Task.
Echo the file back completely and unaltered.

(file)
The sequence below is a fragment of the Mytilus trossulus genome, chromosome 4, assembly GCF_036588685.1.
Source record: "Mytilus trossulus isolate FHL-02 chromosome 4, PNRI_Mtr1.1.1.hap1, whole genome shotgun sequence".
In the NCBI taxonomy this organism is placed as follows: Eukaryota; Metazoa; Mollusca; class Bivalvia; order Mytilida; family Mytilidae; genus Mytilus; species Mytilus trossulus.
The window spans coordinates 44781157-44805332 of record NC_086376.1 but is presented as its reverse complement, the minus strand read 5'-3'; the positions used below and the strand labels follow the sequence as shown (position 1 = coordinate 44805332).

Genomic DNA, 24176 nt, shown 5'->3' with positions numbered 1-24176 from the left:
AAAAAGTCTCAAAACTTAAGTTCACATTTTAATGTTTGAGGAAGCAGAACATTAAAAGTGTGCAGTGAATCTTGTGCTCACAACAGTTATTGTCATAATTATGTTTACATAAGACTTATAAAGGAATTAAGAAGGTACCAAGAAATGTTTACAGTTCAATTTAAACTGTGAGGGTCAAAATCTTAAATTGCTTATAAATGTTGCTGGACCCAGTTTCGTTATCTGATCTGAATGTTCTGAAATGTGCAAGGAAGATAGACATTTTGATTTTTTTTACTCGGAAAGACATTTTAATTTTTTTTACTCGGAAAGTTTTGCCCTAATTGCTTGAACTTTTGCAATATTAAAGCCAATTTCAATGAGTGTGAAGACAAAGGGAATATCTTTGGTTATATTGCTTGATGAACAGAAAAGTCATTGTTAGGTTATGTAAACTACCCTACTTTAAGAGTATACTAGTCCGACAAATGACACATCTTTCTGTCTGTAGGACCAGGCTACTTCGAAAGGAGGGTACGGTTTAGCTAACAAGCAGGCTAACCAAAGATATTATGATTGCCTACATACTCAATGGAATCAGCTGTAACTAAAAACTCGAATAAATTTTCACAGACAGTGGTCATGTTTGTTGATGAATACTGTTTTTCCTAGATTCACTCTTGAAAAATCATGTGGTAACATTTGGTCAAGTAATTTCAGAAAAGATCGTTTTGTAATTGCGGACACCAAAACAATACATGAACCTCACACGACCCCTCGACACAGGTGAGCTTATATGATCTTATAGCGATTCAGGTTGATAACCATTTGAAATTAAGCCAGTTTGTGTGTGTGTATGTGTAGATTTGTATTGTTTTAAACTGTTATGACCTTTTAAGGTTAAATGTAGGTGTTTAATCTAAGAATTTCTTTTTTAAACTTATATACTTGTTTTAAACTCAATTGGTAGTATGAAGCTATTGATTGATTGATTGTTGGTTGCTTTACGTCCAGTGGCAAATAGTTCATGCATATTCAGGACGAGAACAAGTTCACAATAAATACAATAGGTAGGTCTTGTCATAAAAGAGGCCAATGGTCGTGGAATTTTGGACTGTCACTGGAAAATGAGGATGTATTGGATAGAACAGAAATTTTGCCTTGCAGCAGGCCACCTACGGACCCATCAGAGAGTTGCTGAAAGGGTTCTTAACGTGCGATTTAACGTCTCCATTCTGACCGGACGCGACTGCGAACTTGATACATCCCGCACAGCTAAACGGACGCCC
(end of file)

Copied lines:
The sequence below is a fragment of the Mytilus trossulus genome, chromosome 4, assembly GCF_036588685.1.
Source record: "Mytilus trossulus isolate FHL-02 chromosome 4, PNRI_Mtr1.1.1.hap1, whole genome shotgun sequence".
In the NCBI taxonomy this organism is placed as follows: Eukaryota; Metazoa; Mollusca; class Bivalvia; order Mytilida; family Mytilidae; genus Mytilus; species Mytilus trossulus.
The window spans coordinates 44781157-44805332 of record NC_086376.1 but is presented as its reverse complement, the minus strand read 5'-3'; the positions used below and the strand labels follow the sequence as shown (position 1 = coordinate 44805332).

Genomic DNA, 24176 nt, shown 5'->3' with positions numbered 1-24176 from the left:
AAAAAGTCTCAAAACTTAAGTTCACATTTTAATGTTTGAGGAAGCAGAACATTAAAAGTGTGCAGTGAATCTTGTGCTCACAACAGTTATTGTCATAATTATGTTTACATAAGACTTATAAAGGAATTAAGAAGGTACCAAGAAATGTTTACAGTTCAATTTAAACTGTGAGGGTCAAAATCTTAAATTGCTTATAAATGTTGCTGGACCCAGTTTCGTTATCTGATCTGAATGTTCTGAAATGTGCAAGGAAGATAGACATTTTGATTTTTTTTACTCGGAAAGACATTTTAATTTTTTTTACTCGGAAAGTTTTGCCCTAATTGCTTGAACTTTTGCAATATTAAAGCCAATTTCAATGAGTGTGAAGACAAAGGGAATATCTTTGGTTATATTGCTTGATGAACAGAAAAGTCATTGTTAGGTTATGTAAACTACCCTACTTTAAGAGTATACTAGTCCGACAAATGACACATCTTTCTGTCTGTAGGACCAGGCTACTTCGAAAGGAGGGTACGGTTTAGCTAACAAGCAGGCTAACCAAAGATATTATGATTGCCTACATACTCAATGGAATCAGCTGTAACTAAAAACTCGAATAAATTTTCACAGACAGTGGTCATGTTTGTTGATGAATACTGTTTTTCCTAGATTCACTCTTGAAAAATCATGTGGTAACATTTGGTCAAGTAATTTCAGAAAAGATCGTTTTGTAATTGCGGACACCAAAACAATACATGAACCTCACACGACCCCTCGACACAGGTGAGCTTATATGATCTTATAGCGATTCAGGTTGATAACCATTTGAAATTAAGCCAGTTTGTGTGTGTGTATGTGTAGATTTGTATTGTTTTAAACTGTTATGACCTTTTAAGGTTAAATGTAGGTGTTTAATCTAAGAATTTCTTTTTTAAACTTATATACTTGTTTTAAACTCAATTGGTAGTATGAAGCTATTGATTGATTGATTGTTGGTTGCTTTACGTCCAGTGGCAAATAGTTCATGCATATTCAGGACGAGAACAAGTTCACAATAAATACAATAGGTAGGTCTTGTCATAAAAGAGGCCAATGGTCGTGGAATTTTGGACTGTCACTGGAAAATGAGGATGTATTGGATAGAACAGAAATTTTGCCTTGCAGCAGGCCACCTACGGACCCATCAGAGAGTTGCTGAAAGGGTTCTTAACGTGCGATTTAACGTCTCCATTCTGACCGGACGCGACTGCGAACTTGATACATCCCGCACAGCTAAACGGACGCCC